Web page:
The Cold Side of the Pillow | Performing Arts Review | Chicago Reader

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The Cold Side of the Pillow

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The Cold Side of the Pillow, Groovy Grove Productions, at Profiles Theatre. At one time, such popular comedians as Milton Berle, Red Skelton, Danny Kay, Jackie Gleason, and Carol Burnett had their own variety shows instead of sitcoms. Using that old-time model, The Cold Side of the Pillow might well be called "The John McDermott Show," comprised as it is of short sketches featuring the star.

Playwright-performer McDermott plays Bobby Richardson, a muscle boy who freely admits to having no brains or talent but whose self-confidence is nevertheless unshakable. Within the framing device of flashbacks during a psychiatrist's interview, we meet Bobby as a child receiving a box of dirt for Christmas. Bobby as a teenager trying to make it in sports despite having no arms (they were amputated in an accident, he explains, and surgically reattached some years later). Bobby chasing girls, though he shies from any suggestion that he have sex with them. And Bobby striking music-video poses with a band called Huh.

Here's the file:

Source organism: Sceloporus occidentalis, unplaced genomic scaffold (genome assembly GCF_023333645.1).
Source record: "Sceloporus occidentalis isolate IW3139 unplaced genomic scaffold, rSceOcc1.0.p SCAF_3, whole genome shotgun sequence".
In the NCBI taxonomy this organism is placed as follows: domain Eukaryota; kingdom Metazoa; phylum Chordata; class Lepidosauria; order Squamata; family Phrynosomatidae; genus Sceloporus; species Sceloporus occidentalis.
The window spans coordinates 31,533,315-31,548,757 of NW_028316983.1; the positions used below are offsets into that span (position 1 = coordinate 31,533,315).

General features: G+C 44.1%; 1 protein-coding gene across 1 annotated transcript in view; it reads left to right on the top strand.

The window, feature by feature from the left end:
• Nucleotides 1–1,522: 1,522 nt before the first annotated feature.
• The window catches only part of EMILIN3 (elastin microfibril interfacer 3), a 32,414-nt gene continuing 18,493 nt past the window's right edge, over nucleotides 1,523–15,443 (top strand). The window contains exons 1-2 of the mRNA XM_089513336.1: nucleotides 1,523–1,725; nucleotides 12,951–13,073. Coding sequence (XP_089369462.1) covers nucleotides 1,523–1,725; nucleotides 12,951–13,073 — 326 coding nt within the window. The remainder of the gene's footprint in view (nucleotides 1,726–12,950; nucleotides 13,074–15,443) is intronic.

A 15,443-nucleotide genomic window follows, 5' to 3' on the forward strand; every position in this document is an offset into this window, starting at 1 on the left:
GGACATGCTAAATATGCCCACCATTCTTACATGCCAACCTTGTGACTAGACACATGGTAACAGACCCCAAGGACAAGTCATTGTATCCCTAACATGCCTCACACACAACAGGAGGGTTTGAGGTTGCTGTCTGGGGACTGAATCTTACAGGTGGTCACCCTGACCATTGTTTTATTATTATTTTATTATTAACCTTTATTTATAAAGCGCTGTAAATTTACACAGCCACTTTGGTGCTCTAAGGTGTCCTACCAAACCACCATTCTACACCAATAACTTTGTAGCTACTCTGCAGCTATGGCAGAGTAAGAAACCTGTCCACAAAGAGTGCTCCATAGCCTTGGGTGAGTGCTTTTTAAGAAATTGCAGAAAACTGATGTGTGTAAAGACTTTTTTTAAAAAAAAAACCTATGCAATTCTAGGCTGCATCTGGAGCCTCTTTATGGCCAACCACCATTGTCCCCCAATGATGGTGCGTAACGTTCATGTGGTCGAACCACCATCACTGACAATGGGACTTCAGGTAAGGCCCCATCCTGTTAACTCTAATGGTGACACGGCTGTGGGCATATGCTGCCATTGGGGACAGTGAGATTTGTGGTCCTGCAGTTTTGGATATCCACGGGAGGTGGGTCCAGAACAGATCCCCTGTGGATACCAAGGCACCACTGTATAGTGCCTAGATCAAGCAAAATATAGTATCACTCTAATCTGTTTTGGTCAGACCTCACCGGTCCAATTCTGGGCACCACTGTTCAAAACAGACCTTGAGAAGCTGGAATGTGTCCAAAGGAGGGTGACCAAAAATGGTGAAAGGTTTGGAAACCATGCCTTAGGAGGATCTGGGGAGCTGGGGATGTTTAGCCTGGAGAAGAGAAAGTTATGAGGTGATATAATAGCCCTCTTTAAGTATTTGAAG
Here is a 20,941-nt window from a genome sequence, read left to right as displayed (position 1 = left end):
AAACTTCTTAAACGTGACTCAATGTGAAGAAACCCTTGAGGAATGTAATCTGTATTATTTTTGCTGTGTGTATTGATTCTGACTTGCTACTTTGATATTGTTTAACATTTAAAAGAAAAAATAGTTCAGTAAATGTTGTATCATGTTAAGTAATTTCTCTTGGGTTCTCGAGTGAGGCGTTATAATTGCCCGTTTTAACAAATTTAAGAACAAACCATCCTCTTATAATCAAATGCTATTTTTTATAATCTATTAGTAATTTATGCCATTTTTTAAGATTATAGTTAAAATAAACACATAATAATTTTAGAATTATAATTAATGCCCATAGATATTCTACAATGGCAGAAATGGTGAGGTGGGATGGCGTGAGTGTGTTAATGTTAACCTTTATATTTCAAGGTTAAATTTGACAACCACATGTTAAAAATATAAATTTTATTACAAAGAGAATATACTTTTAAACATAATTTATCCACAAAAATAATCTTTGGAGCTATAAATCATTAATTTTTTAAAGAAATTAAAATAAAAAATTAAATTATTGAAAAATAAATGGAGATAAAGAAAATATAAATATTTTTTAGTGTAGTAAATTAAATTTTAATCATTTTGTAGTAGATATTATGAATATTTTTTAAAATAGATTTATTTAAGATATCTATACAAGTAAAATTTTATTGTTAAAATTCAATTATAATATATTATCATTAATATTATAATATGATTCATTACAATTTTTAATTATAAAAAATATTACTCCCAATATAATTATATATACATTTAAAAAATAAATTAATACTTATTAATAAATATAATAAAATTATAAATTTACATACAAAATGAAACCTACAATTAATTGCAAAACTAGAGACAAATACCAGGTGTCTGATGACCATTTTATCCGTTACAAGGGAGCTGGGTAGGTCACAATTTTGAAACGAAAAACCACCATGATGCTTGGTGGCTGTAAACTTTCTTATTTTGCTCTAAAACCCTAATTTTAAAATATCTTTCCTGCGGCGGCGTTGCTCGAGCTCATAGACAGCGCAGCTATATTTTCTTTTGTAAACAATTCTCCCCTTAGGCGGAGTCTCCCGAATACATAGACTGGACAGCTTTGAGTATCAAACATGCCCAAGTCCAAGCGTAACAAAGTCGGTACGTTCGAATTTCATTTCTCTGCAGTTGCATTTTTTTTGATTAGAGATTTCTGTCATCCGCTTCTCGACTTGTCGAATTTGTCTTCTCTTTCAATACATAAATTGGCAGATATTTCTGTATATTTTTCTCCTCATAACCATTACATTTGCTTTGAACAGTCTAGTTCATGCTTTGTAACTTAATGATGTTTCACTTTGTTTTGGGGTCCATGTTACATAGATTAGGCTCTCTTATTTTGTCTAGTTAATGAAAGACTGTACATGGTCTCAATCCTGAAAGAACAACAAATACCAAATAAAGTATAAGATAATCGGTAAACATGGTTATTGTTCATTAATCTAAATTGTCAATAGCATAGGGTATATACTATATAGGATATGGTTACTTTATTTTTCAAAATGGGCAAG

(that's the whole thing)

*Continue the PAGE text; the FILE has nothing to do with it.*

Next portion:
Like its prototypes, this show includes a supporting cast whose duties consist chiefly of feeding straight lines to the star, who interrupts and ad-libs shamelessly. Those charmed by the innocent optimism of McDermott's persona will enjoy an entertaining two hours. All others will wish they'd come supplied with their own beer, as many audience members were on opening night.

--Mary Shen Barnidge

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